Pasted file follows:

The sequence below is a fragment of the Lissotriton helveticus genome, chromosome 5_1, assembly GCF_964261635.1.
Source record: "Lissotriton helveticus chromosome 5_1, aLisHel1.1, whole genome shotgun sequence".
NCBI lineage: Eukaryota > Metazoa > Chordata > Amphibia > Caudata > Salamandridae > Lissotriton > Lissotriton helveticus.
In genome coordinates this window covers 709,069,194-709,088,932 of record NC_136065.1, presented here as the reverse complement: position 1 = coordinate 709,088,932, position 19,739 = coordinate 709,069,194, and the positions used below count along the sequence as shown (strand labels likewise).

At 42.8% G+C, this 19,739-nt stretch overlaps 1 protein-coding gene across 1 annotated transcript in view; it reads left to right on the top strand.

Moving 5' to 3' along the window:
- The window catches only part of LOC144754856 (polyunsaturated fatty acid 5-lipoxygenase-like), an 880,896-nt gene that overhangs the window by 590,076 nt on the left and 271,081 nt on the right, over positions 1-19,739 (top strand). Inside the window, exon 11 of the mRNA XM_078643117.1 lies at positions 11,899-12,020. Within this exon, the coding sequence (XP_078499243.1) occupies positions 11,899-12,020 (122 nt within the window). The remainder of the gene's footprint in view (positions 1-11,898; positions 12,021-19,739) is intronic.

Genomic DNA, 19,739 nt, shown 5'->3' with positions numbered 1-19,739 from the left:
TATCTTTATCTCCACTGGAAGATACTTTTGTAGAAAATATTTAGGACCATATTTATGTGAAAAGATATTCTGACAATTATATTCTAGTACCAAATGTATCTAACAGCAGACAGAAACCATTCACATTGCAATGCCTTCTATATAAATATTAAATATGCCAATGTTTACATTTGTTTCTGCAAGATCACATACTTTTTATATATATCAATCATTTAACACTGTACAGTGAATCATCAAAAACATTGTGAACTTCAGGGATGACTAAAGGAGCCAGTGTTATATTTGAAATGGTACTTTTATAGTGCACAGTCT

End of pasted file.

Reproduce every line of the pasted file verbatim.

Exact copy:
The sequence below is a fragment of the Lissotriton helveticus genome, chromosome 5_1, assembly GCF_964261635.1.
Source record: "Lissotriton helveticus chromosome 5_1, aLisHel1.1, whole genome shotgun sequence".
NCBI lineage: Eukaryota > Metazoa > Chordata > Amphibia > Caudata > Salamandridae > Lissotriton > Lissotriton helveticus.
In genome coordinates this window covers 709,069,194-709,088,932 of record NC_136065.1, presented here as the reverse complement: position 1 = coordinate 709,088,932, position 19,739 = coordinate 709,069,194, and the positions used below count along the sequence as shown (strand labels likewise).

At 42.8% G+C, this 19,739-nt stretch overlaps 1 protein-coding gene across 1 annotated transcript in view; it reads left to right on the top strand.

Moving 5' to 3' along the window:
- The window catches only part of LOC144754856 (polyunsaturated fatty acid 5-lipoxygenase-like), an 880,896-nt gene that overhangs the window by 590,076 nt on the left and 271,081 nt on the right, over positions 1-19,739 (top strand). Inside the window, exon 11 of the mRNA XM_078643117.1 lies at positions 11,899-12,020. Within this exon, the coding sequence (XP_078499243.1) occupies positions 11,899-12,020 (122 nt within the window). The remainder of the gene's footprint in view (positions 1-11,898; positions 12,021-19,739) is intronic.

Genomic DNA, 19,739 nt, shown 5'->3' with positions numbered 1-19,739 from the left:
TATCTTTATCTCCACTGGAAGATACTTTTGTAGAAAATATTTAGGACCATATTTATGTGAAAAGATATTCTGACAATTATATTCTAGTACCAAATGTATCTAACAGCAGACAGAAACCATTCACATTGCAATGCCTTCTATATAAATATTAAATATGCCAATGTTTACATTTGTTTCTGCAAGATCACATACTTTTTATATATATCAATCATTTAACACTGTACAGTGAATCATCAAAAACATTGTGAACTTCAGGGATGACTAAAGGAGCCAGTGTTATATTTGAAATGGTACTTTTATAGTGCACAGTCT